astro boy
, , ,
94 min.
Release Date
astro boy movie poster

Astro Boy, from Imagi Animation Studios, uses modern computer animation to reformat the enduring Japanese pop-phenomenon for Western viewers. Originated in Osamu Tezuka’s 1952 manga, the character’s storyline was adapted into numerous anime television shows and films in the subsequent years. Hollywood filmmakers, among them Walt Disney, have sought to reformat the material for U.S. distribution, but until now the anime has remained an admired import. The new film makes a noble attempt to change its hemispheric appeal, but it won’t become an American cultural icon as it remains in Japan.

As the film closely follows the original storyline, there’s evidence that Tezuka’s manga took influence from Pinocchio and inspired later works like Steven Spielberg’s A.I. Artificial Intelligence. High above Earth floats Metro City, a floating metropolis where robots and humans coexist. The city’s top scientist, Dr. Tenma (voice of Nicolas Cage), loses his son in a freak accident and decides to rebuild a simulacrum. An indestructible machine, Toby (voice of Freddie Highmore) has jet rockets in his boots, blasters in his hands, x-ray vision, and all of the boy’s memories. He’s designed to avoid ever being harmed, thus saving Tenma from more despair. But when Tenma realizes the robot can’t replace his flesh and blood son, he discards it. The robo-boy ends up on Earth under the rule of Hamegg (voice of Nathan Lane), a loner scientist who takes in stray children. Hamegg turns out to be a slimy robot-gladiator promoter who forces Toby, now under the name Astro, to fight other robots in a futuristic Colosseum.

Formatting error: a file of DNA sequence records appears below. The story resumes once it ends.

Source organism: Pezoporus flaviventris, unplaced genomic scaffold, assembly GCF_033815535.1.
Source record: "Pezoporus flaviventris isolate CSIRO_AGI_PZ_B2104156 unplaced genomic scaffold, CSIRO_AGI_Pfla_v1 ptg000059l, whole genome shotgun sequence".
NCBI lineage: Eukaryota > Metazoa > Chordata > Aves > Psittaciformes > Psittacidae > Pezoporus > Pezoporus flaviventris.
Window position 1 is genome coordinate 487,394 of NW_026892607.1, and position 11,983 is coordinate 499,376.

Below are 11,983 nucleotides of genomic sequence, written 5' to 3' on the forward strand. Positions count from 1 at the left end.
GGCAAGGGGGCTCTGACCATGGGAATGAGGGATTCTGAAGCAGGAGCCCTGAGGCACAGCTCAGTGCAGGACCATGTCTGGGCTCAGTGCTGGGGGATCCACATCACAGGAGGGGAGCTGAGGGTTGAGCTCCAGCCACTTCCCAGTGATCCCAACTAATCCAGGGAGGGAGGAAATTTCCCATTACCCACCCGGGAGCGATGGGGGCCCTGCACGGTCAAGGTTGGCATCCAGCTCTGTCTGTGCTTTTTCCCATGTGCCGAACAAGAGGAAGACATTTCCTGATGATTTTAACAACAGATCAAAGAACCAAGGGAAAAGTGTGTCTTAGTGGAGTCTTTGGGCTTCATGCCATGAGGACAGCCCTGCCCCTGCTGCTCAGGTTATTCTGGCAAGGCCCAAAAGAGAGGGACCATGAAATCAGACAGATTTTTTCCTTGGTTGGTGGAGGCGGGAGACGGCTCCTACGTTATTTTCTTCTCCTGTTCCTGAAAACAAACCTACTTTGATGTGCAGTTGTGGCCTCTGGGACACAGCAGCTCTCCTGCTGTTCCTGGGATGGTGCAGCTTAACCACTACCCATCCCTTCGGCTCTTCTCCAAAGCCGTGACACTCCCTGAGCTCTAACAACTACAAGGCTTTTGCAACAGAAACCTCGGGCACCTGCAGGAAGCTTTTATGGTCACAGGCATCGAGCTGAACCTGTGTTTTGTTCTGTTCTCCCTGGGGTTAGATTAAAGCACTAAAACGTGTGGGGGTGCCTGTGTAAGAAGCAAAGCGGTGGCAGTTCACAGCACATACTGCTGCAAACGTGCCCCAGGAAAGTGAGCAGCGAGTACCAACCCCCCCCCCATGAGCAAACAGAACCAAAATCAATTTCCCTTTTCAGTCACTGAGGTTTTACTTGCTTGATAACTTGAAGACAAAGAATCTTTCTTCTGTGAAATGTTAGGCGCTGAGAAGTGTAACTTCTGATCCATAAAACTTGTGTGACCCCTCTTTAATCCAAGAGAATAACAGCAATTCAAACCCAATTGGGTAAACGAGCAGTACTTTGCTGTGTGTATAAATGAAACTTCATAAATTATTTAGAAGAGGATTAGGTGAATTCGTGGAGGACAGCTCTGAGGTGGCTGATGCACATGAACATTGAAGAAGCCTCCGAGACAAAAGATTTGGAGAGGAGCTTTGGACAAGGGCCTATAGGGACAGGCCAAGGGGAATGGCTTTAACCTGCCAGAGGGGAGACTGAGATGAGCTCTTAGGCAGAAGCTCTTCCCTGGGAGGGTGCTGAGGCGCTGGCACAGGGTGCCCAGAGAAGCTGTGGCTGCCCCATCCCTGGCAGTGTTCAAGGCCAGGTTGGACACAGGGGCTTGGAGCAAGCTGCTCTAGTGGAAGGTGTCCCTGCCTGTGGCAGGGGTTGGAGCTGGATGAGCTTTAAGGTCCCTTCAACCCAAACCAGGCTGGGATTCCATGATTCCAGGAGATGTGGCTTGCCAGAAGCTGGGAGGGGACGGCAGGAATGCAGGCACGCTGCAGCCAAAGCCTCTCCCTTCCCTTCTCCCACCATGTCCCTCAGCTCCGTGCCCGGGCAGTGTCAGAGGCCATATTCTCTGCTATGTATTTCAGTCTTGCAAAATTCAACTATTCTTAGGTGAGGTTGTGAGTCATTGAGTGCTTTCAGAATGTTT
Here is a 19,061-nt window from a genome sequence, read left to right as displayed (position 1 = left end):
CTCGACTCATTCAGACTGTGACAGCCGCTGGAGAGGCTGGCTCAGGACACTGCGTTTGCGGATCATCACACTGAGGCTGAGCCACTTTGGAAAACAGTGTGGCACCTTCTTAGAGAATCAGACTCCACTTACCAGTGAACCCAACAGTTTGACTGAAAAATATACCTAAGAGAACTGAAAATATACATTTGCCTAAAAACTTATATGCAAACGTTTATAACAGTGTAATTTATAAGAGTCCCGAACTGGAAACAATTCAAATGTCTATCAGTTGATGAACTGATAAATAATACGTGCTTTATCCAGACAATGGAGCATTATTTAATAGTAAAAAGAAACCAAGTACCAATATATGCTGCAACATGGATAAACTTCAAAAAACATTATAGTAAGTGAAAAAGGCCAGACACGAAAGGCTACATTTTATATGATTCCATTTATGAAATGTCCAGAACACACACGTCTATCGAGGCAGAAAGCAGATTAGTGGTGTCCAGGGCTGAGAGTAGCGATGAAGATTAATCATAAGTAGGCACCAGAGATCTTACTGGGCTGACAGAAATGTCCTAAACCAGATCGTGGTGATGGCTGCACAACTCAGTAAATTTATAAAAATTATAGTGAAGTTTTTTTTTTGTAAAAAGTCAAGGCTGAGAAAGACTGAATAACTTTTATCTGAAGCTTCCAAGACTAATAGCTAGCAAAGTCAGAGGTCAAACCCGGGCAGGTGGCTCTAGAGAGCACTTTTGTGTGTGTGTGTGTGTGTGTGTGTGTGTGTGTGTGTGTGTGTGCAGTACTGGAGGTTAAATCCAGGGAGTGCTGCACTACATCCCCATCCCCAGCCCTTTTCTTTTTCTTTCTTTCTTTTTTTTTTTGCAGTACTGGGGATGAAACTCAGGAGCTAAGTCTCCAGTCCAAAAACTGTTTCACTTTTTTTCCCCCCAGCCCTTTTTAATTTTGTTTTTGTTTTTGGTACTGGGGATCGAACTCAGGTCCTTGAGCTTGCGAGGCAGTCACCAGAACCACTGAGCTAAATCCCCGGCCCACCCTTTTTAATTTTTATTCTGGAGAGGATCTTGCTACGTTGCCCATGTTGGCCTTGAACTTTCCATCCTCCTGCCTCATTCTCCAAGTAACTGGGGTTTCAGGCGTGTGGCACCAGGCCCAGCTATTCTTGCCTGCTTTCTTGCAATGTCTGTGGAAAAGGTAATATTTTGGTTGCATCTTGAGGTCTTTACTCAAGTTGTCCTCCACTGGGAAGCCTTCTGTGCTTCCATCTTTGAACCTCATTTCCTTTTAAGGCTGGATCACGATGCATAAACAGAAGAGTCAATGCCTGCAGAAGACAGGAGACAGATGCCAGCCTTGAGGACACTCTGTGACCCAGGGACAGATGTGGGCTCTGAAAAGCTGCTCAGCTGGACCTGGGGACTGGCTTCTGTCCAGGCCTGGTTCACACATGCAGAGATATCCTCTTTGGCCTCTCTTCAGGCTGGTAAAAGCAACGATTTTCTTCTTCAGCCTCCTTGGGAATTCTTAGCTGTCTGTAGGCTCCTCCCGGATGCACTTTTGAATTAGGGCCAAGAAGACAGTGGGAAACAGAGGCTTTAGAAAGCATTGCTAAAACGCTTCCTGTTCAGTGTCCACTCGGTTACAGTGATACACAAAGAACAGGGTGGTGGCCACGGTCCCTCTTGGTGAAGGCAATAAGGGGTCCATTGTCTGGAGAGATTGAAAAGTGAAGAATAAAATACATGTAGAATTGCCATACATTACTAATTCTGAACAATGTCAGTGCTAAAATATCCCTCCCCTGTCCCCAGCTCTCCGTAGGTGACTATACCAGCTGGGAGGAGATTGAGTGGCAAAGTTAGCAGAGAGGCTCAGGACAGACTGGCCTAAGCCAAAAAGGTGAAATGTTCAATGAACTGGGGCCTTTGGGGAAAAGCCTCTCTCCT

Heavy-handed characterizations do little to help the familiar plot, which sort of amalgamates both The Incredibles and The Iron Giant. Consider the villain, Metro City’s President Stone (voice of Donald Sutherland), a blatantly misogynistic war monger who’ll do anything to secure votes for his reelection. He’s a cliché wrapped in a stereotype. Stone wants to exploit infinite sources of energy, discovered by Dr. Elefun (voice of Bill Nighy), known as the positive Blue Core and the negative Red Core. Astro Boy is powered by the Blue Core, of course, whereas an out-of-control robot called “The Peacekeeper” uses the Red Core. The final act of the film involves Astro-turned-superhero battling the Peacekeeper, which absorbs everything from buildings to President Stone, becoming larger and evil and inspires more epic a battle for it.

There’s a worthwhile narrative in Astro Boy, even if it’s bogged down by moping disregarded children and unfunny robot comic relief. Kristen Bell voices Cora, a vaguely abandoned earthbound girl who Astro is afraid to tell about his robot-ness. Meanwhile, there’s a handful of wacky robots whose antics know no end, all voiced by celebrities like Eugene Levy and Matt Lucas—none of them amount to more than filler within the script. But there exist some thinly veiled social criticisms within the story, including a class struggle involving the futurist elitists on Metro City and the garbage-rummaging masses on Earth.

Americanized in its visual style, Imagi’s film cannot be called anime, rather it’s anime-inspired. Imagi made 2007’s TMNT, a highly disappointing effort that felt over stylized and under-written. Here the script is serviceable, but no more than that. The animated robot action is entertaining enough to divert the short attention spans of your children. Whether you enjoy it or not depends on your familiarity with the material. What it won’t do is convert you into a devoted follower, make your jaw drop from its bravado visuals, or inspire you with its cleverness. It doesn’t have that sense of magic about it. If you’re interested, however, the original anime programs are readily available on home video—best to start there and work your way downhill.

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